The self-employed have received more press in the past few years as the number of contractors, freelancers and small business owners has ballooned. And while many people are setting out on their own, they haven’t put much thought into how they will save or prepare for retirement.
A study entitled “Retirement Preparations in a New Age of Self-Employment,” sponsored by the Transamerica Center for Retirement Studies in collaboration with Aegon Center for Longevity and Retirement, surveyed 1,600 people across 15 countries, including the U.S., Australia, Canada, the U.K. and Japan.
It found that many of the self-employed expect to retire after the age of 65 — or never. More than two-thirds of both global and U.S. respondents “envision a flexible transition to retirement,” the study found. Nearly one third expect to work part-time or work temporary contracts before they fully retire, while 23% globally said they will keep working as they currently do and retirement age won’t make a difference.
Of those surveyed who said they envision a flexible transition to retirement, 63% said they want to continue working longer to keep their brain active and 51% said they enjoy their work or career.
“Self-employment seems to be on the rise, not just in the U.S. but globally,” says Catherine Collinson, president of the Transamerica Institute and Transamerica Center for Retirement Studies and executive director of the Aegon Center for Longevity and Retirement.
“There are more and more opportunities for self-employment through digital marketplaces and, at the same time, employers are going to contract workers or rethinking their workforce management, and yet, not a whole lot of attention is paid to how the self-employed should prepare for retirement,” she says.
The self-employed have earnings challenges that are different from typical workers because they make irregular incomes, says Collinson. This can complicate planning for the future.
“Some weeks and some months and some years are better than others. Hopefully there are boom years, but there are also likely to be lean years,” she says. “That adds an element of complexity to saving consistently over time.”
Collinson sees the same trend with low-income workers or workers who don’t have access to retirement accounts through their workplace.
“Time and time again, studies have shown that having access to a benefit in the workplace is a big driver of savings rates. In that regard, the self-employed are similar to those workers who are not offered retirement plans, which ultimately means they are kind of on their own. It is a do-it-yourself, roll up your sleeves and do your homework [way], and figure out a way to do it that is best for you,” she says.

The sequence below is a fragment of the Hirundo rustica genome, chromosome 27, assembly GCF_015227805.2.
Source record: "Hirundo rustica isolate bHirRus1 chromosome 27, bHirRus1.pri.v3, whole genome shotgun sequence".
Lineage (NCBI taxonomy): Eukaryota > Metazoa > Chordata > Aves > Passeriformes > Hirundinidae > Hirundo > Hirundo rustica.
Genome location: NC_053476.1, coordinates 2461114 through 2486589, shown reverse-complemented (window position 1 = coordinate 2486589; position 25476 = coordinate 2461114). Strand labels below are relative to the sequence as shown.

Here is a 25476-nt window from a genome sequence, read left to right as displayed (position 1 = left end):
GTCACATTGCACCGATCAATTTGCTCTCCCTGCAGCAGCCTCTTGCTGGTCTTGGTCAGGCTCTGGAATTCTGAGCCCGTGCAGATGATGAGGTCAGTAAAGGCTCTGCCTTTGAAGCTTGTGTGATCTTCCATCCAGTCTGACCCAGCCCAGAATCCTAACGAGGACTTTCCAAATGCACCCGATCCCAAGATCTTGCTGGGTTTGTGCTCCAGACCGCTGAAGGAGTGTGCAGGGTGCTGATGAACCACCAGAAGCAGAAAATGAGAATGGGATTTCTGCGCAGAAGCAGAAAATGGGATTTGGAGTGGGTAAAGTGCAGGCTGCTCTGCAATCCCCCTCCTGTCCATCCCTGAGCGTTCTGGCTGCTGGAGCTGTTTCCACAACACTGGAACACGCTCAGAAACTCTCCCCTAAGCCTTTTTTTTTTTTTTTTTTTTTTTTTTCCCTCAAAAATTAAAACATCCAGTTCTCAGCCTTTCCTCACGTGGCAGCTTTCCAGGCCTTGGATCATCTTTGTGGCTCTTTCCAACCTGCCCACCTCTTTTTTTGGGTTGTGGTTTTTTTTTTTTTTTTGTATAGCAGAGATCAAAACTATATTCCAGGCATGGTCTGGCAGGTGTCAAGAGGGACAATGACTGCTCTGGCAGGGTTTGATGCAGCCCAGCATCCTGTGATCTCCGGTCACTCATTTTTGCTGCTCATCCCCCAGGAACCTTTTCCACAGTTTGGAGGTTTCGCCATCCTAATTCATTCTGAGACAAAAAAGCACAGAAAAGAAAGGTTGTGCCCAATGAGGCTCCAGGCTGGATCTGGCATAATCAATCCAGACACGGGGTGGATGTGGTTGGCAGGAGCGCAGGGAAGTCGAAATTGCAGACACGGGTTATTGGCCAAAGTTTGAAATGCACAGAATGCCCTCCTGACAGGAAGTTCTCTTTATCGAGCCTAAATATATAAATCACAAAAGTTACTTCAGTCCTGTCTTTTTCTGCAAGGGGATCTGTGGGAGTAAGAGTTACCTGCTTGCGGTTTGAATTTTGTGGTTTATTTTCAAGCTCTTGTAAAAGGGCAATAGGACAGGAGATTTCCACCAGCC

Thirty-three percent of those surveyed globally said they are relying on government benefits, like Social Security, for their retirement savings. In the U.S., that number is 48%.
“That is a big reminder to the self-employed,” she says. Some accountants encourage workers to keep their reported income as low as possible to reduce their tax liability, but they must understand that could negatively impact their future Social Security benefits.
“Paying into Social Security is really important and that will be for many an important source of income when they retire. It would be really bad to wake up at age 67 and realize there wasn’t a benefit or the benefit coming was smaller than expected because you didn’t pay into the system,” she says.
The IRA option menu
There are other retirement savings vehicles available to the self-employed, including a traditional IRA, SEP or SIMPLE IRAs. There are also Solo 401(k) plans and the government’s myRA program that was launched by former President Obama at the end of 2015.
The myRA is a starter retirement savings account that invests in guaranteed rate Treasuries. There is no minimum balance requirement on the myRA, so anyone can contribute. Once the myRA account reaches $15,000, it must be rolled over into a full-blown IRA offered by the private sector.
“It’s a good opportunity for people to get started saving,” Collinson says. “By building up savings of $15,000, they are building capital and local banks and credit unions are more interested in servicing their accounts.”
The self-employed are more likely than employed workers to list stocks, investment property or business assets as a source of retirement income, the survey found.
One thing the self-employed should look into as tax season approaches is the Saver’s Credit, which rewards people for putting money away into retirement savings, like a 401(k), 403(b) or IRA. To qualify for a credit worth 50% of your 2016 savings contribution, an individual needed to earn less than $18,500 and a married couple, filing jointly, could have an adjusted gross income of not more than $37,000. Individuals could make as much as $30,750 and a married couple could make as much as $61,500 to earn a 10% credit on their contribution.
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